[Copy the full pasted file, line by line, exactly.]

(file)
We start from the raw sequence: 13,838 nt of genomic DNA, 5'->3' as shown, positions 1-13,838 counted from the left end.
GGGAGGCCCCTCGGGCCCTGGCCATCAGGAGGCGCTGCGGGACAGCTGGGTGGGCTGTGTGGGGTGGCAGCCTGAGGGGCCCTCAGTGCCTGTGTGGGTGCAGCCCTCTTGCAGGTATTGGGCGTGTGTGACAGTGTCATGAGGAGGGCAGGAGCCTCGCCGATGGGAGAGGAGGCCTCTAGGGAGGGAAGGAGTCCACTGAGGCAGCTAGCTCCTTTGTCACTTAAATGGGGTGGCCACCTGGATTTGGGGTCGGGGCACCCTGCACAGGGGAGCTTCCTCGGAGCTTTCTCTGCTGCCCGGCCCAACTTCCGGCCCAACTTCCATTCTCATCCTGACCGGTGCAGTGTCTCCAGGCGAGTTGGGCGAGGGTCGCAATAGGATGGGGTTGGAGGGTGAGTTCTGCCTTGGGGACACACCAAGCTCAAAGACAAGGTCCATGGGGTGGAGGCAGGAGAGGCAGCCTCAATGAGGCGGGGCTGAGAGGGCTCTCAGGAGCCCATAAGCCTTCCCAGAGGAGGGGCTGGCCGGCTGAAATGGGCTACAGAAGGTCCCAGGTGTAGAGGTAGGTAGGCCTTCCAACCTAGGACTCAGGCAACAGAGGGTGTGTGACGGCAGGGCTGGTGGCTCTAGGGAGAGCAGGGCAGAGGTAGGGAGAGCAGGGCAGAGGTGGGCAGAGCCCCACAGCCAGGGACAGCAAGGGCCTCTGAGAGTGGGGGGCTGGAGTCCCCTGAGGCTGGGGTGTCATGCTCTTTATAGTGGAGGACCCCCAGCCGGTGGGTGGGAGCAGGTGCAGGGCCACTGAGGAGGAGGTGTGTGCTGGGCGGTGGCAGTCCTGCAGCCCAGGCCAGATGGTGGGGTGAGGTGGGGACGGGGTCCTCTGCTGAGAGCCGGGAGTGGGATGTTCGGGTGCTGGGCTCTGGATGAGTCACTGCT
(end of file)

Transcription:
We start from the raw sequence: 13,838 nt of genomic DNA, 5'->3' as shown, positions 1-13,838 counted from the left end.
GGGAGGCCCCTCGGGCCCTGGCCATCAGGAGGCGCTGCGGGACAGCTGGGTGGGCTGTGTGGGGTGGCAGCCTGAGGGGCCCTCAGTGCCTGTGTGGGTGCAGCCCTCTTGCAGGTATTGGGCGTGTGTGACAGTGTCATGAGGAGGGCAGGAGCCTCGCCGATGGGAGAGGAGGCCTCTAGGGAGGGAAGGAGTCCACTGAGGCAGCTAGCTCCTTTGTCACTTAAATGGGGTGGCCACCTGGATTTGGGGTCGGGGCACCCTGCACAGGGGAGCTTCCTCGGAGCTTTCTCTGCTGCCCGGCCCAACTTCCGGCCCAACTTCCATTCTCATCCTGACCGGTGCAGTGTCTCCAGGCGAGTTGGGCGAGGGTCGCAATAGGATGGGGTTGGAGGGTGAGTTCTGCCTTGGGGACACACCAAGCTCAAAGACAAGGTCCATGGGGTGGAGGCAGGAGAGGCAGCCTCAATGAGGCGGGGCTGAGAGGGCTCTCAGGAGCCCATAAGCCTTCCCAGAGGAGGGGCTGGCCGGCTGAAATGGGCTACAGAAGGTCCCAGGTGTAGAGGTAGGTAGGCCTTCCAACCTAGGACTCAGGCAACAGAGGGTGTGTGACGGCAGGGCTGGTGGCTCTAGGGAGAGCAGGGCAGAGGTAGGGAGAGCAGGGCAGAGGTGGGCAGAGCCCCACAGCCAGGGACAGCAAGGGCCTCTGAGAGTGGGGGGCTGGAGTCCCCTGAGGCTGGGGTGTCATGCTCTTTATAGTGGAGGACCCCCAGCCGGTGGGTGGGAGCAGGTGCAGGGCCACTGAGGAGGAGGTGTGTGCTGGGCGGTGGCAGTCCTGCAGCCCAGGCCAGATGGTGGGGTGAGGTGGGGACGGGGTCCTCTGCTGAGAGCCGGGAGTGGGATGTTCGGGTGCTGGGCTCTGGATGAGTCACTGCT